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Case report
Gallstone ileus managed with enterolithotomy
  1. Louise Dunphy and
  2. Ihsan Al-Shoek
  1. Wexham Park Hospital, Slough, UK
  1. Correspondence to Dr Louise Dunphy; Louise.Dunphy{at}


Although gallstone disease is classically associated with the inflammatory sequela of cholecystitis, other presentations include gallstone ileus, Mirizzi syndrome, Bouveret syndrome and gallstone ileus. Gallstone ileus occurs when a gallstone passes from a cholecystoduodenal fistula into the gastrointestinal tract and causes obstruction, usually at the ileocaecal valve. It represents an uncommon complication of cholelithiasis, accounting for 1%–4% of all cases of mechanical bowel obstruction and 25% of all cases in individuals aged >65 years. It has a female predilection. Clinical presentation depends on the site of the obstruction. Diagnosis can prove challenging with the diagnosis rendered in 50% of cases intraoperatively. The authors present the case of a 79-year-old woman with a 10-day history of abdominal pain, nausea, vomiting and episodes of loose stools. An abdominal radiograph showed mildly distended right small bowel loops. Further investigation with a CT of the abdomen and pelvis demonstrated small bowel obstruction secondary to a 3.3 cm calculus within the small bowel. She underwent a laparotomy and a 5.0×2.5 cm gallstone was evident, causing complete obstruction. An enterolithotomy was performed. Her postoperative course was complicated by Mobitz type II heart block requiring pacemaker insertion. This paper will provide an overview of the clinical presentation, investigations and management of gallstone ileus. It provides a cautionary reminder of considering gallstone ileus in the differential diagnosis in elderly patients presenting with bowel obstruction and a history of gallstone disease.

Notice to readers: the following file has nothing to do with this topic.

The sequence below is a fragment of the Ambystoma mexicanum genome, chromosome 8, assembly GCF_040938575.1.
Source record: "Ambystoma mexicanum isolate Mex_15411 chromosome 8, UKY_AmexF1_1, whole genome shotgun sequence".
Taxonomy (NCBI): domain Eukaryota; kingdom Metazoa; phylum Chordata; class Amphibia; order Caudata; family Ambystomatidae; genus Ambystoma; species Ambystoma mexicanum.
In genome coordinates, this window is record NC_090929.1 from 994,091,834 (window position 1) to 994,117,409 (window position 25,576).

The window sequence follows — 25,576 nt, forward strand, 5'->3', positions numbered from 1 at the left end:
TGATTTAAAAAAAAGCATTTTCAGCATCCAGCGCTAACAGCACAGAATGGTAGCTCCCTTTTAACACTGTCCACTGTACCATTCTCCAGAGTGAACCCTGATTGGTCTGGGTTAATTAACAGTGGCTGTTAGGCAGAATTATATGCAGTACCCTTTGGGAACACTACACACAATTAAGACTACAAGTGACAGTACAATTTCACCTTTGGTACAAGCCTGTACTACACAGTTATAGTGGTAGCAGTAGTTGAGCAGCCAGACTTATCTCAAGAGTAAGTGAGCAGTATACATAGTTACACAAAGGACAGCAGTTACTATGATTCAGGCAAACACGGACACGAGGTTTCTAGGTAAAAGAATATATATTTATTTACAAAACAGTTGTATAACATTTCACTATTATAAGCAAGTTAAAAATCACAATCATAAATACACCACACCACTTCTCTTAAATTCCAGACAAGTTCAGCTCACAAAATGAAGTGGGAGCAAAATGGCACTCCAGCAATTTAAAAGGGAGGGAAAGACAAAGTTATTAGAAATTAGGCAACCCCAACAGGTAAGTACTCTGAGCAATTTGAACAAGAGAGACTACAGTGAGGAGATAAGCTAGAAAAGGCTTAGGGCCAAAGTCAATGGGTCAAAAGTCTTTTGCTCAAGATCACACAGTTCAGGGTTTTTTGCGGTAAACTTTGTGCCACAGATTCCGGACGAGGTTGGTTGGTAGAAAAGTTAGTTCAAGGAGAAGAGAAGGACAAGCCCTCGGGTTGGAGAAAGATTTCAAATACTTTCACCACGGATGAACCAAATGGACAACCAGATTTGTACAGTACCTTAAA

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  • Contributors LD wrote the case report and IAl-S edited the paper.

  • Funding The authors have not declared a specific grant for this research from any funding agency in the public, commercial or not-for-profit sectors.

  • Competing interests None declared.

  • Patient consent for publication Obtained.

  • Provenance and peer review Not commissioned; externally peer reviewed.

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